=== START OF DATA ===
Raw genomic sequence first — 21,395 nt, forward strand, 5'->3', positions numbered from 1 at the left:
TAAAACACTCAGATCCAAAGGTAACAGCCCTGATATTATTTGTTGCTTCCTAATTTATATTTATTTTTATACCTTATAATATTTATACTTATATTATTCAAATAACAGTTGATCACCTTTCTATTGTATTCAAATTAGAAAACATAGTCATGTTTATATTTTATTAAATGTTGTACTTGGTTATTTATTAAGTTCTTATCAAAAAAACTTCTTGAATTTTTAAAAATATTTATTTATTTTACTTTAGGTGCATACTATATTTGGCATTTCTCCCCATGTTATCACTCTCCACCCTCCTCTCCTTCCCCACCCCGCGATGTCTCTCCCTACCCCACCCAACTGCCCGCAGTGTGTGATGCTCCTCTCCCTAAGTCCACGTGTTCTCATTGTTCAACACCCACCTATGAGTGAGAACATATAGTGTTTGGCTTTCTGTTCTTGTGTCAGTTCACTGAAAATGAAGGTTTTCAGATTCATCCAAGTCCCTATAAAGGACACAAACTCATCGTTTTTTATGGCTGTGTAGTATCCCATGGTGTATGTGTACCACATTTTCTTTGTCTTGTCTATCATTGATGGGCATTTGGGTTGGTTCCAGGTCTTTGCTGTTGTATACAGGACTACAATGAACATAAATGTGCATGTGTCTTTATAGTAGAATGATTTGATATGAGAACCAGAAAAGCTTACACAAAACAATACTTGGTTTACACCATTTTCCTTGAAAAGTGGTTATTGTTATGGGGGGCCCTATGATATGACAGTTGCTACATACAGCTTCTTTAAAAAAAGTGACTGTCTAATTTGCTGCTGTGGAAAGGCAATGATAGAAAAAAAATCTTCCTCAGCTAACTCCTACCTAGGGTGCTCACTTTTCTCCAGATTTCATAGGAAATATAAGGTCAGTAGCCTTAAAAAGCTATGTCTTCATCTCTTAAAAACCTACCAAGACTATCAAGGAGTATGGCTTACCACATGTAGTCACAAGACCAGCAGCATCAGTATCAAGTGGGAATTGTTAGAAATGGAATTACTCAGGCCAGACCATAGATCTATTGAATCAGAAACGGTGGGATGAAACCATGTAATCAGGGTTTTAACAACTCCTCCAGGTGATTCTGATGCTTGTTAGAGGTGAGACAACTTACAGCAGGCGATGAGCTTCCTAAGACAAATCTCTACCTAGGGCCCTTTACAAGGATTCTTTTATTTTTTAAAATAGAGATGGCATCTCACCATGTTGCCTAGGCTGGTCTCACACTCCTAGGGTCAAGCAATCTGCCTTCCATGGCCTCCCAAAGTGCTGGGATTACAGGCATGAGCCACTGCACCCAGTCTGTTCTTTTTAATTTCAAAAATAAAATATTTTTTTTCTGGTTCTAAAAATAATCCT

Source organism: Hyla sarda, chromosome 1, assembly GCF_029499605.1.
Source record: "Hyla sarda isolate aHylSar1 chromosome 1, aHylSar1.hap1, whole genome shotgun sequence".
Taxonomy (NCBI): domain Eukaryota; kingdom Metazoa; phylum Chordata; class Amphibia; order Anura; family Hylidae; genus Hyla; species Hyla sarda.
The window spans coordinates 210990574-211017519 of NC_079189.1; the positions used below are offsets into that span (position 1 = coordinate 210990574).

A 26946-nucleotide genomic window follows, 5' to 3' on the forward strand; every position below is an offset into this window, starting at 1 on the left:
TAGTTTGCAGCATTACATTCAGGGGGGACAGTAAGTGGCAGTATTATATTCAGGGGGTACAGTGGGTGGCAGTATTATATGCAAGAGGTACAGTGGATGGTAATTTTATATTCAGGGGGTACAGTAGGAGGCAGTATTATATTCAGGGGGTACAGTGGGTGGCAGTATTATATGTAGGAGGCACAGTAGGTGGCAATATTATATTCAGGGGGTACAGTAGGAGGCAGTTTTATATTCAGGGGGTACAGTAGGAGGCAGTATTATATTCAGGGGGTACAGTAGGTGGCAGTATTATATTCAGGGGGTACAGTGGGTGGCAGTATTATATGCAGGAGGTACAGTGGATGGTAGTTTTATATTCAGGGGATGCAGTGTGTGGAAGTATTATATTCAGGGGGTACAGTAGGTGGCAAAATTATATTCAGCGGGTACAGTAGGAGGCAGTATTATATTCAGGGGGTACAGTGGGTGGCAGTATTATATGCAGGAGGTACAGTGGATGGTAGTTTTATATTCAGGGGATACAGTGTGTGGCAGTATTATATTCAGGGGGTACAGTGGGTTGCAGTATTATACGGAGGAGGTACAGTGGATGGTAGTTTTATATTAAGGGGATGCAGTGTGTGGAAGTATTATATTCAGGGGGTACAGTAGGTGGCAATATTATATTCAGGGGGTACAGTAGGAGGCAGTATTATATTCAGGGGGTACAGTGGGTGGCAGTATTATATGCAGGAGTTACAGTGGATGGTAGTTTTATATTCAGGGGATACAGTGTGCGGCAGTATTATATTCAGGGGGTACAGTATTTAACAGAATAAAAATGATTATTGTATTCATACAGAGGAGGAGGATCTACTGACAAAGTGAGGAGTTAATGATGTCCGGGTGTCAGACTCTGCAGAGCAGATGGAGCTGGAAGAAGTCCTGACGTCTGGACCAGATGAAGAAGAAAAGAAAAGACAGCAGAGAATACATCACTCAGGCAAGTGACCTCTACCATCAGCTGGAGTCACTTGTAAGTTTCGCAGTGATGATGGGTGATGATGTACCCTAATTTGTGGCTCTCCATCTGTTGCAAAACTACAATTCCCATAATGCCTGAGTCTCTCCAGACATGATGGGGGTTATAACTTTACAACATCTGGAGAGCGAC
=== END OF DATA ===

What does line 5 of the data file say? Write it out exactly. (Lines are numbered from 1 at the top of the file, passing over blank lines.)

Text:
Taxonomy (NCBI): domain Eukaryota; kingdom Metazoa; phylum Chordata; class Amphibia; order Anura; family Hylidae; genus Hyla; species Hyla sarda.